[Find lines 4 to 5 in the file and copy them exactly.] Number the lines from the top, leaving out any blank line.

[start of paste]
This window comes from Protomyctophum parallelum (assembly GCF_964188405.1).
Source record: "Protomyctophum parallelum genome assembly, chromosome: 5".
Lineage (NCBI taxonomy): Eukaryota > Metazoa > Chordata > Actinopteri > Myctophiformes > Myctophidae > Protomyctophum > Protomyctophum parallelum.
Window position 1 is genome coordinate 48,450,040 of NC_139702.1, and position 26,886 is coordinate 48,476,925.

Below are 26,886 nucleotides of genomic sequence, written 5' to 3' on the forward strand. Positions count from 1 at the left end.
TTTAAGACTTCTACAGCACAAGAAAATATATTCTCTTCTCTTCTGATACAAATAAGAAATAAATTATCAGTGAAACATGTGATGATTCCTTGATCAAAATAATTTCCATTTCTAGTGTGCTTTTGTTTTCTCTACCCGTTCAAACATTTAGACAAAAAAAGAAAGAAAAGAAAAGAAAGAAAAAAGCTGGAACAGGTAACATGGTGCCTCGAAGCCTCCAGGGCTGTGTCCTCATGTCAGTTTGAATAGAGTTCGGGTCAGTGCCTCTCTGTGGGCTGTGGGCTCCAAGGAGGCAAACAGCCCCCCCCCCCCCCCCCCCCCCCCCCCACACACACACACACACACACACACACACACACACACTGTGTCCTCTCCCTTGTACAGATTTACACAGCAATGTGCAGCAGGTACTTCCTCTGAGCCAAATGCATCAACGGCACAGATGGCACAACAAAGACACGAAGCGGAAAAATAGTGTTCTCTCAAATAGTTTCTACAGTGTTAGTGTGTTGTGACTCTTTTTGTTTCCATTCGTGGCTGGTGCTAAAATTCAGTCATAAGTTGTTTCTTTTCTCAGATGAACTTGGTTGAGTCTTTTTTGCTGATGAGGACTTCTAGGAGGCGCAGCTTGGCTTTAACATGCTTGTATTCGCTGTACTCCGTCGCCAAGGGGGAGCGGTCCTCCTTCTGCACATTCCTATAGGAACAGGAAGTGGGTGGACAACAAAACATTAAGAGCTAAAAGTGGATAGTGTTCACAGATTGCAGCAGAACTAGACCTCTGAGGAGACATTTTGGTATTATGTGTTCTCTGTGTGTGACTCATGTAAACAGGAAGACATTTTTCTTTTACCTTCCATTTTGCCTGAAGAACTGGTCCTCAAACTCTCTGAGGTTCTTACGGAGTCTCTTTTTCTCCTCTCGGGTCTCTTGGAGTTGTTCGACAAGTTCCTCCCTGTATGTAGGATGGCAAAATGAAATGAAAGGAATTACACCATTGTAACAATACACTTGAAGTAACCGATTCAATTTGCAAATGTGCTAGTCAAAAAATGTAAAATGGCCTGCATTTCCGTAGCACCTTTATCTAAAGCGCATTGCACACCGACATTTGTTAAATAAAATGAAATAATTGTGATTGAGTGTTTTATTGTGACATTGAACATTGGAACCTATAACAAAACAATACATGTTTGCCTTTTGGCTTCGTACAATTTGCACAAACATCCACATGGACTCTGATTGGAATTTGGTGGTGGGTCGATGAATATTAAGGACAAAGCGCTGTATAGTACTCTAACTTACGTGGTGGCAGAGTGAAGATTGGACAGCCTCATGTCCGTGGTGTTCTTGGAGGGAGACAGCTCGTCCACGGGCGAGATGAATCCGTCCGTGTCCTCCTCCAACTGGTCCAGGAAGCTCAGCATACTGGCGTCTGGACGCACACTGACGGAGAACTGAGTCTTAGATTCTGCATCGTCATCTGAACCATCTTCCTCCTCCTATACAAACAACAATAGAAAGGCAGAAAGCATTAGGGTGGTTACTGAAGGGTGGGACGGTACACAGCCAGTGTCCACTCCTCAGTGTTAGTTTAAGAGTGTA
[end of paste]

Window position 1 is genome coordinate 48,450,040 of NC_139702.1, and position 26,886 is coordinate 48,476,925.

Below are 26,886 nucleotides of genomic sequence, written 5' to 3' on the forward strand. Positions count from 1 at the left end.